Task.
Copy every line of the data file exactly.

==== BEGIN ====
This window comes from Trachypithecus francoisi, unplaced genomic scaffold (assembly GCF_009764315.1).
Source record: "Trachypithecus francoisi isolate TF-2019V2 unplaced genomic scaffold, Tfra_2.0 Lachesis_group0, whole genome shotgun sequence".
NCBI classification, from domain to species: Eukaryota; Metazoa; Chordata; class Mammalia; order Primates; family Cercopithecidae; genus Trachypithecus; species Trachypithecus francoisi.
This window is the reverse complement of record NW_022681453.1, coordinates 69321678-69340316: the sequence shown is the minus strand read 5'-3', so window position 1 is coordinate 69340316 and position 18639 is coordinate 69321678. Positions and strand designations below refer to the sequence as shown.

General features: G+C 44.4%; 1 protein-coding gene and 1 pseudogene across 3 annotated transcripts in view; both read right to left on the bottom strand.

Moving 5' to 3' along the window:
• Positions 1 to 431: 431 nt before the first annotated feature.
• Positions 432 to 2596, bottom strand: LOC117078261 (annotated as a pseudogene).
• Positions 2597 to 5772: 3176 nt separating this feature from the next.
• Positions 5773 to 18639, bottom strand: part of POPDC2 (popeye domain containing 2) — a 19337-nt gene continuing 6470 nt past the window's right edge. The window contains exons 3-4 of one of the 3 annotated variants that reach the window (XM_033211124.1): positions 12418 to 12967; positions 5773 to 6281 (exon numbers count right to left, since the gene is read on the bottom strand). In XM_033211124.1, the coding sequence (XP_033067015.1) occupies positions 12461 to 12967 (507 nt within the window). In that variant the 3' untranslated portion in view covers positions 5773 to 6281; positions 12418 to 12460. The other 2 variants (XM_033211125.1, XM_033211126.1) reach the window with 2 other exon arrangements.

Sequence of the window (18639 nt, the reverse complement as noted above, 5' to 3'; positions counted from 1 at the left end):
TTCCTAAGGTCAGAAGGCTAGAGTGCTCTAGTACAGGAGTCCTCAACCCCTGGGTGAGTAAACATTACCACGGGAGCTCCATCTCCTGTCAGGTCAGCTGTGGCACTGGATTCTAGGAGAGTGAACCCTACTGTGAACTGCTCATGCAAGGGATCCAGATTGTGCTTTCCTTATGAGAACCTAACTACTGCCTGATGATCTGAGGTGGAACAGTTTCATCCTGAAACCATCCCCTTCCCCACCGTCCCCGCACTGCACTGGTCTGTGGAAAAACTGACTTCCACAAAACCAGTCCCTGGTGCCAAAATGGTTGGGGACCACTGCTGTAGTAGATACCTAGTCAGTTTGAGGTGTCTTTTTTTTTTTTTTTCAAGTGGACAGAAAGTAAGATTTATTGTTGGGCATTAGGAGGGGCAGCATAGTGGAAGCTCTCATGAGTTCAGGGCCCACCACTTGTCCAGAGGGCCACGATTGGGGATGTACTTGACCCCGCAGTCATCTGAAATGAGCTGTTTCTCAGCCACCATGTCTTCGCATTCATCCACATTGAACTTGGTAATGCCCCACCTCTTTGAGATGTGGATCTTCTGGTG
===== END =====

This window comes from Trachypithecus francoisi, unplaced genomic scaffold (assembly GCF_009764315.1).
Source record: "Trachypithecus francoisi isolate TF-2019V2 unplaced genomic scaffold, Tfra_2.0 Lachesis_group0, whole genome shotgun sequence".
NCBI classification, from domain to species: Eukaryota; Metazoa; Chordata; class Mammalia; order Primates; family Cercopithecidae; genus Trachypithecus; species Trachypithecus francoisi.
This window is the reverse complement of record NW_022681453.1, coordinates 69321678-69340316: the sequence shown is the minus strand read 5'-3', so window position 1 is coordinate 69340316 and position 18639 is coordinate 69321678. Positions and strand designations below refer to the sequence as shown.

General features: G+C 44.4%; 1 protein-coding gene and 1 pseudogene across 3 annotated transcripts in view; both read right to left on the bottom strand.

Moving 5' to 3' along the window:
• Positions 1 to 431: 431 nt before the first annotated feature.
• Positions 432 to 2596, bottom strand: LOC117078261 (annotated as a pseudogene).
• Positions 2597 to 5772: 3176 nt separating this feature from the next.
• Positions 5773 to 18639, bottom strand: part of POPDC2 (popeye domain containing 2) — a 19337-nt gene continuing 6470 nt past the window's right edge. The window contains exons 3-4 of one of the 3 annotated variants that reach the window (XM_033211124.1): positions 12418 to 12967; positions 5773 to 6281 (exon numbers count right to left, since the gene is read on the bottom strand). In XM_033211124.1, the coding sequence (XP_033067015.1) occupies positions 12461 to 12967 (507 nt within the window). In that variant the 3' untranslated portion in view covers positions 5773 to 6281; positions 12418 to 12460. The other 2 variants (XM_033211125.1, XM_033211126.1) reach the window with 2 other exon arrangements.

Sequence of the window (18639 nt, the reverse complement as noted above, 5' to 3'; positions counted from 1 at the left end):
TTCCTAAGGTCAGAAGGCTAGAGTGCTCTAGTACAGGAGTCCTCAACCCCTGGGTGAGTAAACATTACCACGGGAGCTCCATCTCCTGTCAGGTCAGCTGTGGCACTGGATTCTAGGAGAGTGAACCCTACTGTGAACTGCTCATGCAAGGGATCCAGATTGTGCTTTCCTTATGAGAACCTAACTACTGCCTGATGATCTGAGGTGGAACAGTTTCATCCTGAAACCATCCCCTTCCCCACCGTCCCCGCACTGCACTGGTCTGTGGAAAAACTGACTTCCACAAAACCAGTCCCTGGTGCCAAAATGGTTGGGGACCACTGCTGTAGTAGATACCTAGTCAGTTTGAGGTGTCTTTTTTTTTTTTTTTCAAGTGGACAGAAAGTAAGATTTATTGTTGGGCATTAGGAGGGGCAGCATAGTGGAAGCTCTCATGAGTTCAGGGCCCACCACTTGTCCAGAGGGCCACGATTGGGGATGTACTTGACCCCGCAGTCATCTGAAATGAGCTGTTTCTCAGCCACCATGTCTTCGCATTCATCCACATTGAACTTGGTAATGCCCCACCTCTTTGAGATGTGGATCTTCTGGTG